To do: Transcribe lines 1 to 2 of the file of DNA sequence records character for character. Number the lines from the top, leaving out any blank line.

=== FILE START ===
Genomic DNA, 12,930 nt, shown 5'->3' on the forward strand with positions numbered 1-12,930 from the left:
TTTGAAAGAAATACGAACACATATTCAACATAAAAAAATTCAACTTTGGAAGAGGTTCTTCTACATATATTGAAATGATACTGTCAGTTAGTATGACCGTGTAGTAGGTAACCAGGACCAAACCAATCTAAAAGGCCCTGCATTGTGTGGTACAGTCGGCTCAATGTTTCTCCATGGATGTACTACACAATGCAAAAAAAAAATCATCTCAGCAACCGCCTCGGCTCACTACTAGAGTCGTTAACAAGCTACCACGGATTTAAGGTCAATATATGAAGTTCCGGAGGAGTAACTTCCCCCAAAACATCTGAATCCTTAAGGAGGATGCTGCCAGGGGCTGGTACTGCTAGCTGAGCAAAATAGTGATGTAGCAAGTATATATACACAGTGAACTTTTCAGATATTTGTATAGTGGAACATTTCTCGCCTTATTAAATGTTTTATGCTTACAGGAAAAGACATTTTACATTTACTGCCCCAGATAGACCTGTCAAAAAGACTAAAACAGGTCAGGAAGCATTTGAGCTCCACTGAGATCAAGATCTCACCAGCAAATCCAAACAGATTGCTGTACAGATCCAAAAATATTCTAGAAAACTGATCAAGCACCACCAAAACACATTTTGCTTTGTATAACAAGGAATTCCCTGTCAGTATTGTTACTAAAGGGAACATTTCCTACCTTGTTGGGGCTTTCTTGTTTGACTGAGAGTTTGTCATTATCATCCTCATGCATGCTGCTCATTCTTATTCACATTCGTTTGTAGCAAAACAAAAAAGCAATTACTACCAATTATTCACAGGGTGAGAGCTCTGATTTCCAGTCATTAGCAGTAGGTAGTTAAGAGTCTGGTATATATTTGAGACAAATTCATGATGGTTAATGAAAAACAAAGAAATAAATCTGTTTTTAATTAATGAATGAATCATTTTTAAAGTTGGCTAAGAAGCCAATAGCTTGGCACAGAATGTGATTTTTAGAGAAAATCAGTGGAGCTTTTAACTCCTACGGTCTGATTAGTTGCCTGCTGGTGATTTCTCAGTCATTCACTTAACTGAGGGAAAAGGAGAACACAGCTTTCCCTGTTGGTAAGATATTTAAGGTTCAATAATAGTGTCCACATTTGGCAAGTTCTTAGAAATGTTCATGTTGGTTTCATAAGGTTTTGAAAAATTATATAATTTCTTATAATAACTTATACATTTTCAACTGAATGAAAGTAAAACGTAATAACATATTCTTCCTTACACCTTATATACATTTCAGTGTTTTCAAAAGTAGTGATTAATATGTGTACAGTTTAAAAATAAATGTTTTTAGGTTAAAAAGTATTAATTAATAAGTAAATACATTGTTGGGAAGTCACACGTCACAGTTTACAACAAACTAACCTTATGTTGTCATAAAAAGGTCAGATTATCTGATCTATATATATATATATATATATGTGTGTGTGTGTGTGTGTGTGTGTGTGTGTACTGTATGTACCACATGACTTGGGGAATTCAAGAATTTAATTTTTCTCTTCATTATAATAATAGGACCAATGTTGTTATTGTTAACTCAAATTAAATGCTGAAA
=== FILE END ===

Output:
Genomic DNA, 12,930 nt, shown 5'->3' on the forward strand with positions numbered 1-12,930 from the left:
TTTGAAAGAAATACGAACACATATTCAACATAAAAAAATTCAACTTTGGAAGAGGTTCTTCTACATATATTGAAATGATACTGTCAGTTAGTATGACCGTGTAGTAGGTAACCAGGACCAAACCAATCTAAAAGGCCCTGCATTGTGTGGTACAGTCGGCTCAATGTTTCTCCATGGATGTACTACACAATGCAAAAAAAAAATCATCTCAGCAACCGCCTCGGCTCACTACTAGAGTCGTTAACAAGCTACCACGGATTTAAGGTCAATATATGAAGTTCCGGAGGAGTAACTTCCCCCAAAACATCTGAATCCTTAAGGAGGATGCTGCCAGGGGCTGGTACTGCTAGCTGAGCAAAATAGTGATGTAGCAAGTATATATACACAGTGAACTTTTCAGATATTTGTATAGTGGAACATTTCTCGCCTTATTAAATGTTTTATGCTTACAGGAAAAGACATTTTACATTTACTGCCCCAGATAGACCTGTCAAAAAGACTAAAACAGGTCAGGAAGCATTTGAGCTCCACTGAGATCAAGATCTCACCAGCAAATCCAAACAGATTGCTGTACAGATCCAAAAATATTCTAGAAAACTGATCAAGCACCACCAAAACACATTTTGCTTTGTATAACAAGGAATTCCCTGTCAGTATTGTTACTAAAGGGAACATTTCCTACCTTGTTGGGGCTTTCTTGTTTGACTGAGAGTTTGTCATTATCATCCTCATGCATGCTGCTCATTCTTATTCACATTCGTTTGTAGCAAAACAAAAAAGCAATTACTACCAATTATTCACAGGGTGAGAGCTCTGATTTCCAGTCATTAGCAGTAGGTAGTTAAGAGTCTGGTATATATTTGAGACAAATTCATGATGGTTAATGAAAAACAAAGAAATAAATCTGTTTTTAATTAATGAATGAATCATTTTTAAAGTTGGCTAAGAAGCCAATAGCTTGGCACAGAATGTGATTTTTAGAGAAAATCAGTGGAGCTTTTAACTCCTACGGTCTGATTAGTTGCCTGCTGGTGATTTCTCAGTCATTCACTTAACTGAGGGAAAAGGAGAACACAGCTTTCCCTGTTGGTAAGATATTTAAGGTTCAATAATAGTGTCCACATTTGGCAAGTTCTTAGAAATGTTCATGTTGGTTTCATAAGGTTTTGAAAAATTATATAATTTCTTATAATAACTTATACATTTTCAACTGAATGAAAGTAAAACGTAATAACATATTCTTCCTTACACCTTATATACATTTCAGTGTTTTCAAAAGTAGTGATTAATATGTGTACAGTTTAAAAATAAATGTTTTTAGGTTAAAAAGTATTAATTAATAAGTAAATACATTGTTGGGAAGTCACACGTCACAGTTTACAACAAACTAACCTTATGTTGTCATAAAAAGGTCAGATTATCTGATCTATATATATATATATATATATGTGTGTGTGTGTGTGTGTGTGTGTGTGTGTACTGTATGTACCACATGACTTGGGGAATTCAAGAATTTAATTTTTCTCTTCATTATAATAATAGGACCAATGTTGTTATTGTTAACTCAAATTAAATGCTGAAA